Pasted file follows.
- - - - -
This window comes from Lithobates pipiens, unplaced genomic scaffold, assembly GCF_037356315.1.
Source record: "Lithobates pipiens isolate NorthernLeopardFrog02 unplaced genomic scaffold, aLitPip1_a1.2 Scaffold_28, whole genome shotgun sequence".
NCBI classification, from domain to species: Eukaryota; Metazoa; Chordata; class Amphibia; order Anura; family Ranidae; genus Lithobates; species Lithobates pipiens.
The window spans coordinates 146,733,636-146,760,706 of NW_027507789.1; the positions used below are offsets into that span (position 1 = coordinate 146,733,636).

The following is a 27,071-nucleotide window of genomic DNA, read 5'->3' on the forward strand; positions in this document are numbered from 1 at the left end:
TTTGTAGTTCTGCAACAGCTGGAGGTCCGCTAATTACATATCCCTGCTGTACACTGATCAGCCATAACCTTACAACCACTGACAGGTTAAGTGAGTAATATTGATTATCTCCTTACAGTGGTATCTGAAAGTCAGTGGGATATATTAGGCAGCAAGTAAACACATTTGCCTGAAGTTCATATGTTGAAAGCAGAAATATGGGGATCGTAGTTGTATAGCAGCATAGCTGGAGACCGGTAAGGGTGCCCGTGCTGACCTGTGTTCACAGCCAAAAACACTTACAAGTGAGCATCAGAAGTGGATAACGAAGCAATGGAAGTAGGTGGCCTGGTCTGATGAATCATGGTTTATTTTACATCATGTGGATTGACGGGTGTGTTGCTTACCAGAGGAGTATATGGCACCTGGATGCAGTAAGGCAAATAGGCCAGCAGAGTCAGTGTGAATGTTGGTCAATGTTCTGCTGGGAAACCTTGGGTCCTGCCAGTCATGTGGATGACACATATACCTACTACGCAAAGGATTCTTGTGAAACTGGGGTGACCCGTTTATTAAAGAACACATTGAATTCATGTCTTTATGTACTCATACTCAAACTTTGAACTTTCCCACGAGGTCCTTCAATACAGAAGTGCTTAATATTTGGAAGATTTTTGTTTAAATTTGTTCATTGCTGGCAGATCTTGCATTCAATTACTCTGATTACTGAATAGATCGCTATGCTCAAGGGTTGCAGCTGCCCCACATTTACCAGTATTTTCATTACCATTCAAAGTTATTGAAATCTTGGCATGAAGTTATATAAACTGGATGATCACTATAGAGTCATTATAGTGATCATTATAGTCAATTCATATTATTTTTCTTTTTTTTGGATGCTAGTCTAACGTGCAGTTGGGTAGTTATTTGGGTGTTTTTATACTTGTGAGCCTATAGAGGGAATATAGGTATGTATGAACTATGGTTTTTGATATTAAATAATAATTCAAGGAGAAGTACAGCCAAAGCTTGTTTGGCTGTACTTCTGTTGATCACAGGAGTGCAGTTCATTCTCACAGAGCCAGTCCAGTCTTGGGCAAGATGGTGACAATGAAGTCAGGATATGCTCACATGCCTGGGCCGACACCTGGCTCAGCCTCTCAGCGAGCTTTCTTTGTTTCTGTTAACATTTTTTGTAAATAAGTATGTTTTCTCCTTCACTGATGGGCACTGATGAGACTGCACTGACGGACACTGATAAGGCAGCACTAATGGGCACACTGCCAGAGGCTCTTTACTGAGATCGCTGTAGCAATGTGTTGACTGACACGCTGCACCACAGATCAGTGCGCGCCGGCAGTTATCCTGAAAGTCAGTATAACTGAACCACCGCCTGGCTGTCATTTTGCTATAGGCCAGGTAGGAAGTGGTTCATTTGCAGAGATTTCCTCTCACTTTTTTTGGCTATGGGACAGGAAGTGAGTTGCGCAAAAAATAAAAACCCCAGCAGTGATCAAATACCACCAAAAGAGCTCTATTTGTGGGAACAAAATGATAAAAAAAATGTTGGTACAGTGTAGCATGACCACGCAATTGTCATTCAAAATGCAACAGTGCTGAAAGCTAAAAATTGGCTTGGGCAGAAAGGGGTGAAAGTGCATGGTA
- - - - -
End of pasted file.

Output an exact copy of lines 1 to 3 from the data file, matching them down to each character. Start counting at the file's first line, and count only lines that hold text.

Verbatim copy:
This window comes from Lithobates pipiens, unplaced genomic scaffold, assembly GCF_037356315.1.
Source record: "Lithobates pipiens isolate NorthernLeopardFrog02 unplaced genomic scaffold, aLitPip1_a1.2 Scaffold_28, whole genome shotgun sequence".
NCBI classification, from domain to species: Eukaryota; Metazoa; Chordata; class Amphibia; order Anura; family Ranidae; genus Lithobates; species Lithobates pipiens.